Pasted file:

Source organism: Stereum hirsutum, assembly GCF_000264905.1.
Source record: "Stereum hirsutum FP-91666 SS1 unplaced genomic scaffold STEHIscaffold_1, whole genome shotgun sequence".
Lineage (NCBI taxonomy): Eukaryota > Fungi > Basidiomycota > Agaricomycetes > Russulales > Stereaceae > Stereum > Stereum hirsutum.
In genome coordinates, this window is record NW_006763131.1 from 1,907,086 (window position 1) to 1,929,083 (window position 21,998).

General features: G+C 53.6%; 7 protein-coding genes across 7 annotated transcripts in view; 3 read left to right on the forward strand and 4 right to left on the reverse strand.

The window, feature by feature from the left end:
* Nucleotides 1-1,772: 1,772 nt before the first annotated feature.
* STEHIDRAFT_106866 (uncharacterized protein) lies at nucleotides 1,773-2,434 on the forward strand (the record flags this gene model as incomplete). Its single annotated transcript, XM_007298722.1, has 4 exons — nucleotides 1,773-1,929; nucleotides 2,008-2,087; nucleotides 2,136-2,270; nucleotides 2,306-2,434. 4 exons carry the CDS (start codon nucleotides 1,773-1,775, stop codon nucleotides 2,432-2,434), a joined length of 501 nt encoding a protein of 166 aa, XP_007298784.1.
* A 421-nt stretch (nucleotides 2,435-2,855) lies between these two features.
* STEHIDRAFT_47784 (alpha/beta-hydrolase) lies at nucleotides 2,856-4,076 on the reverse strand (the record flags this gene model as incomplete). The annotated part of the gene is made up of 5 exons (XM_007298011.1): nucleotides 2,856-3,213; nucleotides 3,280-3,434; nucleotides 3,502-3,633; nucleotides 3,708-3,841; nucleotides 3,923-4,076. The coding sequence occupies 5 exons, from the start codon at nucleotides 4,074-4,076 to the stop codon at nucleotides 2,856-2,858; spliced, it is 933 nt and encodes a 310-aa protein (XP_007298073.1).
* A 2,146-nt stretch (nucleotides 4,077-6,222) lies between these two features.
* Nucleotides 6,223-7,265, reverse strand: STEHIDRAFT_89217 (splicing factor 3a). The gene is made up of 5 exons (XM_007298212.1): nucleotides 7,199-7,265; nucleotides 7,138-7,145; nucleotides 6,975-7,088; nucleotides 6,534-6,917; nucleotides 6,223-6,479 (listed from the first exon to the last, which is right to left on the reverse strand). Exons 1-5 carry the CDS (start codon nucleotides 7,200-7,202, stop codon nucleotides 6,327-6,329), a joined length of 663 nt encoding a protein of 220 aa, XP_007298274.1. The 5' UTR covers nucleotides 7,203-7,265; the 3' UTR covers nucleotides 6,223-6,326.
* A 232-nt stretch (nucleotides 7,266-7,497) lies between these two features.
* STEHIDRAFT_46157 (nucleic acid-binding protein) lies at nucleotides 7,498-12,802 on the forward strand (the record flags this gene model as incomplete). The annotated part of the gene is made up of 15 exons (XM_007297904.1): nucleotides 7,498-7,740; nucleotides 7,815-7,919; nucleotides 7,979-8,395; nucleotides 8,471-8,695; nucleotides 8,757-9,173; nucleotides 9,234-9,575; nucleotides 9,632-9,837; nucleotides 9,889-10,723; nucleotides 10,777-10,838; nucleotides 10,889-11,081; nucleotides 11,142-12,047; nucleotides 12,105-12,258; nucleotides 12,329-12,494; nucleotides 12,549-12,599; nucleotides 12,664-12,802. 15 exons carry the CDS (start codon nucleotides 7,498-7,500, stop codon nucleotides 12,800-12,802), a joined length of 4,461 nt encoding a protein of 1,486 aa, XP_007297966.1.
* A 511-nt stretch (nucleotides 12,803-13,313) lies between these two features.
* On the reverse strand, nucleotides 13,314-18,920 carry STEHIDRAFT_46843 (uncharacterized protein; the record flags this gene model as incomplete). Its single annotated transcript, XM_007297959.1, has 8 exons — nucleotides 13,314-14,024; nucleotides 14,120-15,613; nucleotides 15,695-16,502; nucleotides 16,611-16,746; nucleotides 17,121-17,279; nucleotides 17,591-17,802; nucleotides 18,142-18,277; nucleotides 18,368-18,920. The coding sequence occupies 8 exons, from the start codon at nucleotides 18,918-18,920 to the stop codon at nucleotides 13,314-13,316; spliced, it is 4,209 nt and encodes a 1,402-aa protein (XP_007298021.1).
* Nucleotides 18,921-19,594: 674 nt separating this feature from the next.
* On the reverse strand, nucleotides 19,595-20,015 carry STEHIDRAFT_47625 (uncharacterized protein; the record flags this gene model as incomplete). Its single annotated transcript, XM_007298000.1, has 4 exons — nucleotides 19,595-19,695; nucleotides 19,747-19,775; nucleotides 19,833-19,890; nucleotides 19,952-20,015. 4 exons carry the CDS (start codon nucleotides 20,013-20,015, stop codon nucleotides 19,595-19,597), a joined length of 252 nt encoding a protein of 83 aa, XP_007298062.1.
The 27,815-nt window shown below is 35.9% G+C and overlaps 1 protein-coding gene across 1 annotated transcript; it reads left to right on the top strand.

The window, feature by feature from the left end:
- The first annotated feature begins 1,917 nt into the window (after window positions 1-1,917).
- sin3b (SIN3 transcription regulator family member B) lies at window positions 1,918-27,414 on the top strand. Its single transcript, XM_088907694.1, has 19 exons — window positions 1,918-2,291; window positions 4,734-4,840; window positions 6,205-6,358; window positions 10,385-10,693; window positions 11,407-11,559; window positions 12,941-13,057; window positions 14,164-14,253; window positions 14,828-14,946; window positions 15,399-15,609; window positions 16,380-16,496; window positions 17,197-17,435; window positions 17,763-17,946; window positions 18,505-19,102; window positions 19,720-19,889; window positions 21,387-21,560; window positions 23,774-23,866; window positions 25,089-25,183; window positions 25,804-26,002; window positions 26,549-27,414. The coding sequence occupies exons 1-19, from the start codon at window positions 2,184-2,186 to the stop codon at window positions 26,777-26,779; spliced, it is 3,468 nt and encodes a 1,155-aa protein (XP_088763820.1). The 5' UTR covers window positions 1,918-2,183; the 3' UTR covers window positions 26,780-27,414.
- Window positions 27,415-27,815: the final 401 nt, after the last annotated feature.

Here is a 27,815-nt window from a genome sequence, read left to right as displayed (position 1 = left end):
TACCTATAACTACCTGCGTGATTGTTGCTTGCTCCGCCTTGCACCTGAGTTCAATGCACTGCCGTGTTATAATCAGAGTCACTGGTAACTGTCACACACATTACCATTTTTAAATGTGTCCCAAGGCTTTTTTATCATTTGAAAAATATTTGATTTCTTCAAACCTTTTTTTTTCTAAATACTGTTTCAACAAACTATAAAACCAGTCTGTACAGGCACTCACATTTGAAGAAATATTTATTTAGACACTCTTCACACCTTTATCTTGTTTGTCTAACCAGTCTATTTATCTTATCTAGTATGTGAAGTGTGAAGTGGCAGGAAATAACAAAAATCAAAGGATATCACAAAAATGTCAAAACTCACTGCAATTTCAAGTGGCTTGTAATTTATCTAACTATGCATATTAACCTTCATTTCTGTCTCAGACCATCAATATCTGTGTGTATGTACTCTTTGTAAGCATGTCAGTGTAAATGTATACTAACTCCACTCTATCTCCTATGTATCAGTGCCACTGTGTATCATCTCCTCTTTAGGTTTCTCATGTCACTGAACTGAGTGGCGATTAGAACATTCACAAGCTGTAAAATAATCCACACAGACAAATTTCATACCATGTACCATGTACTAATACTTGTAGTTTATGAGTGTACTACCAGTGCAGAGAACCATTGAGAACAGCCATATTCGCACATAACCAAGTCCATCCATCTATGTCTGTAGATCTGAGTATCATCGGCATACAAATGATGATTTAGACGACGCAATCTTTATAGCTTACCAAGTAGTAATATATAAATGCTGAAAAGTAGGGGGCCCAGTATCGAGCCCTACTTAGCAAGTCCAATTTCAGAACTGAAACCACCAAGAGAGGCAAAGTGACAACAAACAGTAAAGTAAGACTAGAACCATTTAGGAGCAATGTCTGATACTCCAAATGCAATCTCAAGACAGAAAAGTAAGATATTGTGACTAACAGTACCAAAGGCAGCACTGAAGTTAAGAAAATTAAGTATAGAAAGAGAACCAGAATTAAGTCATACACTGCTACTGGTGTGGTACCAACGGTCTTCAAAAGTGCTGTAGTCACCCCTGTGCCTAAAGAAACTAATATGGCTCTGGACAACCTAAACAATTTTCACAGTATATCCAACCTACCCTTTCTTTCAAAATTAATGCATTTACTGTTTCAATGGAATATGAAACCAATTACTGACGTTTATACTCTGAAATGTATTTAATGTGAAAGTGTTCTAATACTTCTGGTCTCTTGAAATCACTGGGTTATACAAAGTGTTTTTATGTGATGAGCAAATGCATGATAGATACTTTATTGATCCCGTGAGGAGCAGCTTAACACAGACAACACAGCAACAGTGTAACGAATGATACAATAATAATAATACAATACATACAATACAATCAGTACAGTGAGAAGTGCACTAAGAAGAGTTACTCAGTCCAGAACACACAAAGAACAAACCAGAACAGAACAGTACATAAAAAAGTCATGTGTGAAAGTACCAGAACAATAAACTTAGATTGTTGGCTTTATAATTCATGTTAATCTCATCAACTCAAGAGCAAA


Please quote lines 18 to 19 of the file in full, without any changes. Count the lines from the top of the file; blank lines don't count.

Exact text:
* On the reverse strand, nucleotides 19,595-20,015 carry STEHIDRAFT_47625 (uncharacterized protein; the record flags this gene model as incomplete). Its single annotated transcript, XM_007298000.1, has 4 exons — nucleotides 19,595-19,695; nucleotides 19,747-19,775; nucleotides 19,833-19,890; nucleotides 19,952-20,015. 4 exons carry the CDS (start codon nucleotides 20,013-20,015, stop codon nucleotides 19,595-19,597), a joined length of 252 nt encoding a protein of 83 aa, XP_007298062.1.
The 27,815-nt window shown below is 35.9% G+C and overlaps 1 protein-coding gene across 1 annotated transcript; it reads left to right on the top strand.